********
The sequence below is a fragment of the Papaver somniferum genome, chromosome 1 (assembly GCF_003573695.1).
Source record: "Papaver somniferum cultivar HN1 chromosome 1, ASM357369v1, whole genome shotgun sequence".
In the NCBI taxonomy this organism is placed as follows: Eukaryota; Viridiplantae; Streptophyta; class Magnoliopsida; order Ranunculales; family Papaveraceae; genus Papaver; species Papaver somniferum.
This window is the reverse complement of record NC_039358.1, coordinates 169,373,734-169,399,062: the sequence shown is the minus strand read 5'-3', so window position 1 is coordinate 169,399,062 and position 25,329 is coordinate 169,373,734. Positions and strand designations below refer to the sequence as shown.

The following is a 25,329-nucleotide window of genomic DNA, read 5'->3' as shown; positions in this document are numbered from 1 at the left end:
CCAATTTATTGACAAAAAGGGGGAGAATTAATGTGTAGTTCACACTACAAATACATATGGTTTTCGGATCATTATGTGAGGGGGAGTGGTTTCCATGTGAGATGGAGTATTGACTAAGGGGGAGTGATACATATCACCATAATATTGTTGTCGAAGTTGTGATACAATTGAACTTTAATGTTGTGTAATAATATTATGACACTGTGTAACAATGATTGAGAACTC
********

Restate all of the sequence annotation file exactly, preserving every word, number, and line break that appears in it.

The sequence below is a fragment of the Papaver somniferum genome, chromosome 1 (assembly GCF_003573695.1).
Source record: "Papaver somniferum cultivar HN1 chromosome 1, ASM357369v1, whole genome shotgun sequence".
In the NCBI taxonomy this organism is placed as follows: Eukaryota; Viridiplantae; Streptophyta; class Magnoliopsida; order Ranunculales; family Papaveraceae; genus Papaver; species Papaver somniferum.
This window is the reverse complement of record NC_039358.1, coordinates 169,373,734-169,399,062: the sequence shown is the minus strand read 5'-3', so window position 1 is coordinate 169,399,062 and position 25,329 is coordinate 169,373,734. Positions and strand designations below refer to the sequence as shown.

The following is a 25,329-nucleotide window of genomic DNA, read 5'->3' as shown; positions in this document are numbered from 1 at the left end:
CCAATTTATTGACAAAAAGGGGGAGAATTAATGTGTAGTTCACACTACAAATACATATGGTTTTCGGATCATTATGTGAGGGGGAGTGGTTTCCATGTGAGATGGAGTATTGACTAAGGGGGAGTGATACATATCACCATAATATTGTTGTCGAAGTTGTGATACAATTGAACTTTAATGTTGTGTAATAATATTATGACACTGTGTAACAATGATTGAGAACTC